A community loses its champion in killing of Victor McClinton

The Pasadena man who was shot in front of his house Christmas Day built a sports program that gave opportunities to thousands of local children.

The people of these worn, winding Pasadena streets still aren't sure exactly who he is, this kid whose bullet tore through their community's soul on Christmas morning, leaving them with an emptiness felt from the faded bungalows of Garfield Avenue to the mansions of Linda Vista.

But they are absolutely certain who he is not.

The kid who killed Victor McClinton in his front yard just steps from his glittering Christmas tree shortly after his Christmas breakfast never, ever played in a sports league run by Victor McClinton.

This would not have been the uncoordinated child who was so unbowed, McClinton once devised a special play to allow him to score a touchdown from his position on the offensive line. This would not have been the shy child whose basketball coach was confronted at halftime by McClinton with orders to get him the ball, again and again, until he finally experienced the joy of making a shot.

This would not have been a child whose team finished in last place, because every child on every team in every McClinton league received the exact same size trophy every season. This would also not have been one of his league's stars, because McClinton did not allow them to act like stars, every kid forced to pass the ball, hand it off, give it up, help the helpless, share the glory, build the community.

There is no way that whoever gunned down Victor McClinton in the middle of his neighborhood, at the height of his influence, on one of the holiest of days, was one of the thousands of children that McClinton molded with the express purpose of rendering them incapable of such horror.

"It is beyond all irony that Victor built his sports program so what happened to him would never happen," said Jymm Adams, a longtime friend. "The last person you would think it would happen to, it happened to."

What happened next was also beyond all imagination. While McClinton lay dead in Huntington Hospital on Christmas day, his cellphone rang incessantly until deep into the afternoon. Many of the calls came from numbers that were not in McClinton's phone book. Many of their voices were unfamiliar, their accents diverse, their languages varied. Upon hearing the voice of McClinton's close friend Danny Bakewell Jr., many of the callers believed they were speaking to McClinton and demanded an explanation for these silly rumors of his passing.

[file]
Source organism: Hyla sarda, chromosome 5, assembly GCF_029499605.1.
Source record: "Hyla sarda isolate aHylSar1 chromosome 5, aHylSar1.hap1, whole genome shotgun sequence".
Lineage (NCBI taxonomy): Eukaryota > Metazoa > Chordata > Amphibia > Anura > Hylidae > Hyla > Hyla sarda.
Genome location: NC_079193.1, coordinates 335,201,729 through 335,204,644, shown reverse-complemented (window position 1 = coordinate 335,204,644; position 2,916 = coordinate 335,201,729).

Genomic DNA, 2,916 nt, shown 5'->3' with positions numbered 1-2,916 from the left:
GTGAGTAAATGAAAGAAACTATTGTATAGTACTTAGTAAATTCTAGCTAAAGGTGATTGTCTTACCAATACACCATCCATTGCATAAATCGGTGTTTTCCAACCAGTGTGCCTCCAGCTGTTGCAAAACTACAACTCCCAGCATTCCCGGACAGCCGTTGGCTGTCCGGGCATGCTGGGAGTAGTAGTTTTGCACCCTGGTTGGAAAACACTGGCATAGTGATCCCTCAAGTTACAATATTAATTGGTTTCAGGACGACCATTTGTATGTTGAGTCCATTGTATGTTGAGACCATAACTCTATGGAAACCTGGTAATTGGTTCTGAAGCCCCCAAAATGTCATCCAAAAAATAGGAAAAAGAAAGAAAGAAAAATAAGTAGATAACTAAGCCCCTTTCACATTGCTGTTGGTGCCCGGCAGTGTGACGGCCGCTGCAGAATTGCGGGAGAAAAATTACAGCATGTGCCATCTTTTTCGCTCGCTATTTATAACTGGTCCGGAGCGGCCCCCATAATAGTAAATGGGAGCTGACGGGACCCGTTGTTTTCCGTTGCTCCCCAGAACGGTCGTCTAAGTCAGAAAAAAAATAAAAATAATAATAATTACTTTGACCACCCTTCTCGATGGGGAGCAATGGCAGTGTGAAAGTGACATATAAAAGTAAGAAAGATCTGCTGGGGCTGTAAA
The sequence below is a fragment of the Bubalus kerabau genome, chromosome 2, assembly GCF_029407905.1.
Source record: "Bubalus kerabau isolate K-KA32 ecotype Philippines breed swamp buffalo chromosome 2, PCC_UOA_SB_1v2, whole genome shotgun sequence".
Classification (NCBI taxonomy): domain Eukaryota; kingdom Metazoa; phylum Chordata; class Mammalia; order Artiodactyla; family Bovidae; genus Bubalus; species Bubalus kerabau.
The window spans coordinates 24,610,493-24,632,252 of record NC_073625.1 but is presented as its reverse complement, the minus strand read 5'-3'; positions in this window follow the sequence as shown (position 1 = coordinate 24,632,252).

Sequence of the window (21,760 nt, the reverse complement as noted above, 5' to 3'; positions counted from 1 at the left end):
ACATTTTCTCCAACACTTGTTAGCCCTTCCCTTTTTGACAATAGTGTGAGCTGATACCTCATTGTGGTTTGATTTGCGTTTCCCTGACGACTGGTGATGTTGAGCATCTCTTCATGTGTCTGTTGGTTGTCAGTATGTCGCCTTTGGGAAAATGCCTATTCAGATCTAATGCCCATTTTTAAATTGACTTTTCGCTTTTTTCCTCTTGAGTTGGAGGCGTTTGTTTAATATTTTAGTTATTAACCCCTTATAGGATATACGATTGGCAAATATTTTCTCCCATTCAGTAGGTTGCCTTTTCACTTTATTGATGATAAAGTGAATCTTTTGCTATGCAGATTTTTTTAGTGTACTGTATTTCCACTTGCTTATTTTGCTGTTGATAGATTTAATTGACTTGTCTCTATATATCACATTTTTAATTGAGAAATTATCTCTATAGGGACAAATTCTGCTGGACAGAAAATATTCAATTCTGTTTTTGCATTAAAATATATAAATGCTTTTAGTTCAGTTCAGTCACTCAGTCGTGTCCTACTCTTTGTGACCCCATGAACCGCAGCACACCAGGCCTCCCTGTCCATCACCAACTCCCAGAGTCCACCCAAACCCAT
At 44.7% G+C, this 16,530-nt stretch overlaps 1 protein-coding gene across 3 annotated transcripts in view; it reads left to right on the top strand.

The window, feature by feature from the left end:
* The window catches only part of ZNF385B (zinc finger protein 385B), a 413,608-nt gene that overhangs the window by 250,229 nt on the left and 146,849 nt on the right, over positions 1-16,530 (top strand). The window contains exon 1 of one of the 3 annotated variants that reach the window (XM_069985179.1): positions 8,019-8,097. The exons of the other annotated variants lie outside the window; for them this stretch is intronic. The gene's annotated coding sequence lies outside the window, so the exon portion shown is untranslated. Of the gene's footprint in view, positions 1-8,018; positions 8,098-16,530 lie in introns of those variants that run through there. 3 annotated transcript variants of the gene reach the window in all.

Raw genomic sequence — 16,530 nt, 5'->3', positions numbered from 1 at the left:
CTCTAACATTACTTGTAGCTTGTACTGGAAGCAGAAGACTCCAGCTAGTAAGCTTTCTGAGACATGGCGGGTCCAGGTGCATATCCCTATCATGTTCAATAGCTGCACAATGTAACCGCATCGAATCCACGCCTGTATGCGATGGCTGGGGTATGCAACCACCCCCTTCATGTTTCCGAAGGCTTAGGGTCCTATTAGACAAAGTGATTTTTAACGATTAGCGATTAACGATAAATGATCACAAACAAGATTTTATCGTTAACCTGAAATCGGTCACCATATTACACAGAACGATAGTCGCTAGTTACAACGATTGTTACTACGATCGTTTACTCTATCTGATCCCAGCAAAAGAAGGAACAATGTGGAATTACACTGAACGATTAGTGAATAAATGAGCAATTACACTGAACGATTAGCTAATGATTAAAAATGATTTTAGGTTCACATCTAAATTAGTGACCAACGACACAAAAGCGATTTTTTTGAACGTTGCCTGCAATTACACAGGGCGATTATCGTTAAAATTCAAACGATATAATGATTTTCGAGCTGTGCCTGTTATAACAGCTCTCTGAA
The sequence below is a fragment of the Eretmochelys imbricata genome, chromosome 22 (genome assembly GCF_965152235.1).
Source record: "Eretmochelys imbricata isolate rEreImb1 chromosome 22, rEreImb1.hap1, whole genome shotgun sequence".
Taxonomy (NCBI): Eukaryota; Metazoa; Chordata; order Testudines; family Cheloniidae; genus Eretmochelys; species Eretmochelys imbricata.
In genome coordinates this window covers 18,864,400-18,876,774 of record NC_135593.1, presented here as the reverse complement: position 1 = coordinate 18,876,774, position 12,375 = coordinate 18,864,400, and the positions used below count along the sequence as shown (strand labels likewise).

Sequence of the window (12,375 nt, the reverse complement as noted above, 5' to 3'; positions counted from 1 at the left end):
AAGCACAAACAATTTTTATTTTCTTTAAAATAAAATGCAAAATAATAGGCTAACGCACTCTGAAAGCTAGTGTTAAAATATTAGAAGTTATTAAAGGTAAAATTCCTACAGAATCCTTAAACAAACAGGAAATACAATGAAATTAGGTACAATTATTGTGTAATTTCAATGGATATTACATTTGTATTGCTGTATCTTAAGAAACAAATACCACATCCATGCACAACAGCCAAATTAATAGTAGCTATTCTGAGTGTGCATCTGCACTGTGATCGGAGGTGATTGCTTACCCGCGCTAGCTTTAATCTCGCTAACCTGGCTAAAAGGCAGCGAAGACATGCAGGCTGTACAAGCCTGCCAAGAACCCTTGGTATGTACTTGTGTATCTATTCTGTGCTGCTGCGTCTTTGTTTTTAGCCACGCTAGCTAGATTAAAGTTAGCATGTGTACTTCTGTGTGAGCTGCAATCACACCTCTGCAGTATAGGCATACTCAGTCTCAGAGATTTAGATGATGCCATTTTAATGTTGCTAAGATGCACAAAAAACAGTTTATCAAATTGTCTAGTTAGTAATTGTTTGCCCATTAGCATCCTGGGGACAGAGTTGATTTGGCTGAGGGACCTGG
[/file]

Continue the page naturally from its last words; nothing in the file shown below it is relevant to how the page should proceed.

When the phone finally quieted, Bakewell shook his head in awe at the two realizations that were the fundamentals of this great man's life.

Everyone in Pasadena had Victor McClinton's phone number. Nobody in Pasadena could ever imagine him not answering.

Even if you had never heard of Victor McClinton, if you have had children who play recreational sports, you knew him.

He was the guy pouring chalk powder through an upside-down orange cone on a playground football field on a rainy Saturday morning. He was the guy opening the rusty lock on a church gym and dragging in a bag of balls on a cold Wednesday night. He was the guy who is always there with an extra jersey or juice box or safety pin to hold up your toddler's basketball pants.

"You see a guy at 7 a.m. on a Saturday with an Egg McMuffin in one hand and a clipboard in the other hand and a whistle around his neck, that was Victor," Adams said.

In sports-and-kids-crazy Southern California, there were a million guys like Victor McClinton. But there was nobody like him.

Many parents volunteer in youth sports programs, but McClinton actually started one, the Brotherhood Crusade Youth Sports League, which has served Pasadena-area boys and girls for 18 years. It wasn't his job, as he was a service technician for the Los Angeles County Sheriff's Department.

He wasn't much known outside of musty middle school gyms and overgrown park fields. He gave away thousands of trophies but was never honored with one himself.

The 49-year-old lived with his wife and two children on a street of barred doors and broken fences. Outside of his trademark black sweatshirt, blue jeans and Nike Cortez shoes, he was unremarkable and unrecognizable.

But for the last 18 years, Victor McClinton was the richest man in town. Few have touched as many lives, as more than 20,000 kids have come through his program. Few have built a stronger sense of community, as his leagues evolved into the one place where this quietly fractured town could act as one.

The faces on his football, basketball, T-ball and track teams were a multitude of colors. The voices among the lawn chairs and aluminum stands spoke a variety of languages. The school sweatshirts ranged from public elementary to private prep. The cars in the pot-holed parking lots included both shiny Mercedes and rusted Buicks.

McClinton arrived in Pasadena nearly 30 years ago as a skinny guy from South Los Angeles who liked to coach kids. He departed as a king who had brought together a tiny nation, one dribble, one dash, one swing at a time.

CHICAGO

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